President Trump got right to the point of why he was pleased to welcome Brazil’s new far-right leader for a showy White House visit Tuesday: It’s good to be liked, and maybe even better to be imitated.

Brazilian President Jair Bolsonaro “has done a very outstanding job, ran one of the incredible campaigns; somebody said it a little bit reminds people of our campaign, which I’m honored by,” Trump said as he and his fellow pro-business populist sat for pictures in the Oval Office.

For Trump, the rise of a South American political admirer offers real economic and geopolitical advantages, and a measure of sweet revenge against critics who call both men crass race-baiters. Bolsonaro has embraced his nickname the “Trump of the Tropics.”

“We do have a great deal of shared values. I admire President Donald Trump,” Bolsonaro said, before the two leaders exchanged gifts of soccer jerseys with one another’s names on the backs.

Bolsonaro rode a populist wave of anger over crime, corruption and inefficiency to replace a left-leaning government that had sometimes frosty relations with Washington. He campaigned on turning the relationship around, repeatedly praised Trump and welcomed comparisons to him as a straight-talking champion of the little guy.

Bolsonaro has cribbed from the Trump playbook to demonize opponents and embrace the online megaphone of Twitter, where he now regularly invokes Trump’s signature “fake news” smear against media coverage he considers unfair.

Holding a Rose Garden news conference with Bolsonaro on Tuesday, Trump said he was “very proud to hear the president use the term ‘fake news.’ ”

Trump was the first foreign leader to call Bolsonaro after his election victory in October, and he also tweeted enthusiastic congratulations.

On Tuesday, Trump and Bolsonaro gushed about the possibilities for partnership after decades of what Bolsonaro called “anti-American” leadership, and shared goals of expanded trade, an upgraded military relationship and a new agreement for U.S. use of Brazil’s space launch facility.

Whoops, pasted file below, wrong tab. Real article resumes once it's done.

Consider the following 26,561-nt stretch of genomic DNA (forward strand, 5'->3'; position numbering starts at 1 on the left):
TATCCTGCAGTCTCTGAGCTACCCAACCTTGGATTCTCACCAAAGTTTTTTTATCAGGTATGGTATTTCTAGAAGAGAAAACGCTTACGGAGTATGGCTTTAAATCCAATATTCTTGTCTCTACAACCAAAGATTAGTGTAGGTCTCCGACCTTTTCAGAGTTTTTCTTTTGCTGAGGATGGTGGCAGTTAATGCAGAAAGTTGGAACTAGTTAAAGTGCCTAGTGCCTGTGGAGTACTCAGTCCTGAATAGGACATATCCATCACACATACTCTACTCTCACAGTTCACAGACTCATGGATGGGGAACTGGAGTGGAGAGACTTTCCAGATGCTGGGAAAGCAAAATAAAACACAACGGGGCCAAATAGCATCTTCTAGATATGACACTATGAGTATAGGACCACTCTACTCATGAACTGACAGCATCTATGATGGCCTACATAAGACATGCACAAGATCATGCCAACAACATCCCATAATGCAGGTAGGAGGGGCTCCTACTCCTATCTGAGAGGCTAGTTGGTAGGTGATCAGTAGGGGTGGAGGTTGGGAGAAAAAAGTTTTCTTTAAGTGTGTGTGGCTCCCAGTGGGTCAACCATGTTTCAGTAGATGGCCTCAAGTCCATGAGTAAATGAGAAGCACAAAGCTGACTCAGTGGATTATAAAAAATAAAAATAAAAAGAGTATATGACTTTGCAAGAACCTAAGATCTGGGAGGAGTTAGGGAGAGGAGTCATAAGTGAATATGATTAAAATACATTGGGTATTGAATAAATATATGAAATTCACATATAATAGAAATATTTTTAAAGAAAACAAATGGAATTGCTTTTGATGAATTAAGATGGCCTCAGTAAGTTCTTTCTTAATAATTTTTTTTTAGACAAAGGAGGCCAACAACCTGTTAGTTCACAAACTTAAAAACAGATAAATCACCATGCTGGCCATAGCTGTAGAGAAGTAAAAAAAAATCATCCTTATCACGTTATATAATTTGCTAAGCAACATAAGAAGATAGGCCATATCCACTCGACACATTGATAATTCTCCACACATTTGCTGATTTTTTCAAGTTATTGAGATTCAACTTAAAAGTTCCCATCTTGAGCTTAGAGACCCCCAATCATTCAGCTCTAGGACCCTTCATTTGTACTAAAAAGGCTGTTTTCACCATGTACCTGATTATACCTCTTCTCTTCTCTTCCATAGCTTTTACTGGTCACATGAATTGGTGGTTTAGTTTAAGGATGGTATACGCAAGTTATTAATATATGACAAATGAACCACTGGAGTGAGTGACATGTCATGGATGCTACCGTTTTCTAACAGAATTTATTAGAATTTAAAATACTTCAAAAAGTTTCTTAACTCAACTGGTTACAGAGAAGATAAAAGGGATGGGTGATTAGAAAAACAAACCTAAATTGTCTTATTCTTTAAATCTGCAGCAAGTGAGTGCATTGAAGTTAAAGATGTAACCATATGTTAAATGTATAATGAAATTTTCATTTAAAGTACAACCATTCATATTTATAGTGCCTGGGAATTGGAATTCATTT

They agreed that Venezuelan President Nicolás Maduro should cede power, and Bolsonaro endorsed Trump’s implied threat of military action.

“I think I can speak for both countries, all options are on the table,” Trump said.

Trump speaks for both leaders in other ways, too, as Bolsonaro seemed happy to point out during their joint news conference.

“We want to have a great America, yes, and we want to have a great Brazil, too,” a smiling Bolsonaro said through an interpreter.

Trump did not disagree as Bolsonaro said that “Brazil and the United States stand side-by-side in their efforts to ensure liberty and respect for traditional family lifestyles with respect to God.” He added that they are also united “against politically correct attitudes and against fake news.”

Like Trump, Bolsonaro has a polarizing history of commentary that critics call xenophobic, anti-immigrant, misogynistic and homophobic. As a candidate, he defended his country’s former military dictatorship and said he would rather have “a dead son than a gay one.”

National security adviser John Bolton traveled to Brazil to meet with Bolsonaro a month after his election, and Secretary of State Mike Pompeo attended his inauguration.